Reform for Knox County Government, Finally?

At what point does County Commission bring fee offices under control?

The reform movement in Knox County lurches along in fits and starts. Just when county officeholders think the public’s attention has begun to wane and things can get back to “normal,” someone else does something stupid.

Perhaps the prospect of the county mayoral election in 2010 has inspired some County Commissioners to show some leadership. Counting county Tahoes. Counting county employees. A lean budget focuses the mind.

Term limits blew up the entrenched machine that was county government, but the fallout continues to settle over the City County Building like a dirty fog. For years on end you heard stories about ghost employees, salary discrepancies, nepotism, and budget excesses. But the political power of entrenched incumbents kept a lid on any wholesale examination of the system. Timid entrenched County Commissioners looked the other way.

Now former Trustee Mike Lowe has hired an attorney and the TBI is investigating the office he recently vacated. An employee getting paid two or three times his stated salary doesn’t sound like good internal financial controls.

Last year the voters decided they didn’t want to abolish the elected fee officers and turn over all power to the county mayor. That doesn’t mean they want the offices to continue as personal fiefdoms where the officeholder might pay people who do not work or pay people a rate based on their ability to deliver votes.

It’s not like this is any big surprise. The much-maligned accounting firm (re: Mike Ragsdale scandals) of Roederfer Moss raised questions about comp time and vacation pay in the trustee’s office in 2007. County Commission ignored the results.

Interim County Commissioners Elaine Davis and Victoria DeFreese proposed that fee-office employees be brought under the county merit system with job descriptions, prescribed salaries, and protection from political hiring and firing. Their proposals died in the waning days before the 2008 election and the public shrugged. So did most of their commission colleagues.

Knox County Commission needs to decide how much money these offices need for payroll and tell them what they get. The officeholder can hire whomever they like or as many people as they like with the available funds. But they have to have job descriptions and salary schedules, like any other government department, private business, or even non-profits. They shouldn’t be able to pay a political stooge a lot of money to sit on his ass (if he comes to work at all) and then pay kids a less than living wage to actually do the work.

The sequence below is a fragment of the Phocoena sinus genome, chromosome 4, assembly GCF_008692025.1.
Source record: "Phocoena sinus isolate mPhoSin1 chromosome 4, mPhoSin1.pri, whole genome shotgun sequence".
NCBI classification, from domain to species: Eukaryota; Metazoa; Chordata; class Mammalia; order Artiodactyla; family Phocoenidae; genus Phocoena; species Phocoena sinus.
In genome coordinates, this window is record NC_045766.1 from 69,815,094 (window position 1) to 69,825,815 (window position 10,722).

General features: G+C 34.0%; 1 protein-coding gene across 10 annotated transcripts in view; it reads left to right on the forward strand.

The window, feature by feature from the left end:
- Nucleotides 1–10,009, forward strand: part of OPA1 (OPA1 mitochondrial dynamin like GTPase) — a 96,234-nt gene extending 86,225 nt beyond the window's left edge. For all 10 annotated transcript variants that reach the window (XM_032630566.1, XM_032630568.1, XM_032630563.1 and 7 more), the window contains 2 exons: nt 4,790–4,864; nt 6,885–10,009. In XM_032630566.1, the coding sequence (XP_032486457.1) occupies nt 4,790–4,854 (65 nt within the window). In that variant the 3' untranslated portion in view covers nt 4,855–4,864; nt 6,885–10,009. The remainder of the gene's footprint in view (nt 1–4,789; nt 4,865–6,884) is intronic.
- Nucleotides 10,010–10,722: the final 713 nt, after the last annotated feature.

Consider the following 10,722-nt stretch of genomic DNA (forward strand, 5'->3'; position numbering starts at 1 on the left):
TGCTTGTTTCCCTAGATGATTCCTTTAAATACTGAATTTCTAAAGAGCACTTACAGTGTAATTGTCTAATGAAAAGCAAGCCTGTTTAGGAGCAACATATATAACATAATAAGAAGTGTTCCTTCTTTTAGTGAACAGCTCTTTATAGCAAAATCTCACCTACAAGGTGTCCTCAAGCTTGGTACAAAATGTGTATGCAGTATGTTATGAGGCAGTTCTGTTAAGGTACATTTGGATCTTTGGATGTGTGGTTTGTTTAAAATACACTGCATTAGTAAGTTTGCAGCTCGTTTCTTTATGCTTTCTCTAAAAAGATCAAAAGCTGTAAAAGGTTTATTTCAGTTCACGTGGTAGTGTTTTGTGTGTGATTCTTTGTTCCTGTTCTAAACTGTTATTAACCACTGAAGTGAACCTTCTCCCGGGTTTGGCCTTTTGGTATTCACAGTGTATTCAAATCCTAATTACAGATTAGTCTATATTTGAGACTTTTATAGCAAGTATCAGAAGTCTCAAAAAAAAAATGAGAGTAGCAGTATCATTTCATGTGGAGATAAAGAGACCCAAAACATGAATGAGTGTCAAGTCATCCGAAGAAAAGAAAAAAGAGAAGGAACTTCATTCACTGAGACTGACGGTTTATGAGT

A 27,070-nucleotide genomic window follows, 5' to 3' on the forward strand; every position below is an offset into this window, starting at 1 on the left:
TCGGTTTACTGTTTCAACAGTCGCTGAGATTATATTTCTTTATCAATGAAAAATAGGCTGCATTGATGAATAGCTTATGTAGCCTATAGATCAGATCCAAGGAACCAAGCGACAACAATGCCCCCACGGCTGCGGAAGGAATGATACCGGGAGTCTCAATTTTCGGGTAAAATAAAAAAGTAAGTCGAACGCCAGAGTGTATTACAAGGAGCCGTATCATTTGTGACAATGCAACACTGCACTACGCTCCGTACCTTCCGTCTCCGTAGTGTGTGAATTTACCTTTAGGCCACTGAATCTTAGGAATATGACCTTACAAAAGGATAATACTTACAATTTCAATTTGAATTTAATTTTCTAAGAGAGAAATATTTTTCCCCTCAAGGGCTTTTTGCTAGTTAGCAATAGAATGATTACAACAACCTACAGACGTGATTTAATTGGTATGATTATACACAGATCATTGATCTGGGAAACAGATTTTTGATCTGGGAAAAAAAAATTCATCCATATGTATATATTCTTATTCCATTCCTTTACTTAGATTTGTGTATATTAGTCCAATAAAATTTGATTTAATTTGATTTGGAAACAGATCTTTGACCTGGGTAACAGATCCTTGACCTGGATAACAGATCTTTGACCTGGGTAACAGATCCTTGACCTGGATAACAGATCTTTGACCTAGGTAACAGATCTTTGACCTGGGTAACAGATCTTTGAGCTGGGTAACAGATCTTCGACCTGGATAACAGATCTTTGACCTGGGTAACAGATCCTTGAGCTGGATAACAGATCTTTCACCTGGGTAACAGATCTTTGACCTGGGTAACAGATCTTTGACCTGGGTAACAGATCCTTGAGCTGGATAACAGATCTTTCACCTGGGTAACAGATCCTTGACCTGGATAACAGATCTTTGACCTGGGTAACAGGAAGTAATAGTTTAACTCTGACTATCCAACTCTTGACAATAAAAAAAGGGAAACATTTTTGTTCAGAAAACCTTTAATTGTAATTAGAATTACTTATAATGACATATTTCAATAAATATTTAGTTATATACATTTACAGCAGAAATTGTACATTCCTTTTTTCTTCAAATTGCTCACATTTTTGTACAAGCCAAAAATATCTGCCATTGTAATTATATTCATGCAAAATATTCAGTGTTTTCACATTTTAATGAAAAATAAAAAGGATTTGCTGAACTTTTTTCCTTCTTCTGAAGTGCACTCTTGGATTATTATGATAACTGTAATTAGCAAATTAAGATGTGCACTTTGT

The current crop of fee officeholders inherited offices that have been virtual fiefdoms, answerable to no one. Trustee Fred Sisk raised questions about the payroll and brought it to public attention. But we have to remember he was standing at Lowe’s right hand, as his deputy, when all this was going on. A charitable view is that he couldn’t do anything about it while he worked for Lowe.

The root cause of the problems in county government is patronage.

As long as department heads can hire and fire at will, pay whatever they please, and assign work willy-nilly, it is an open invitation to abuse. As the county legislative body, the County Commission has to begin a process to turn all county offices into professional operations. The officeholders should be free to write the job descriptions and set the salaries—for each position. But it has to be reviewed, approved, and complied with year in and year out.

County government has a merit system. County government has a payroll and accounting department. It’s time the fee officeholders join up. They have demonstrated they cannot be trusted to manage employees and payrolls on their own.

As the legislative body for the county and the final arbiter of the budget, County Commission can spend the time between now and the 2010 election getting the house in order. They should be able to get it done by ordinance. If they can’t, then 2010 is the place for charter changes to get it done—in conjunction with a mayoral election with candidates looking for issues. And fee officeholders up for election.

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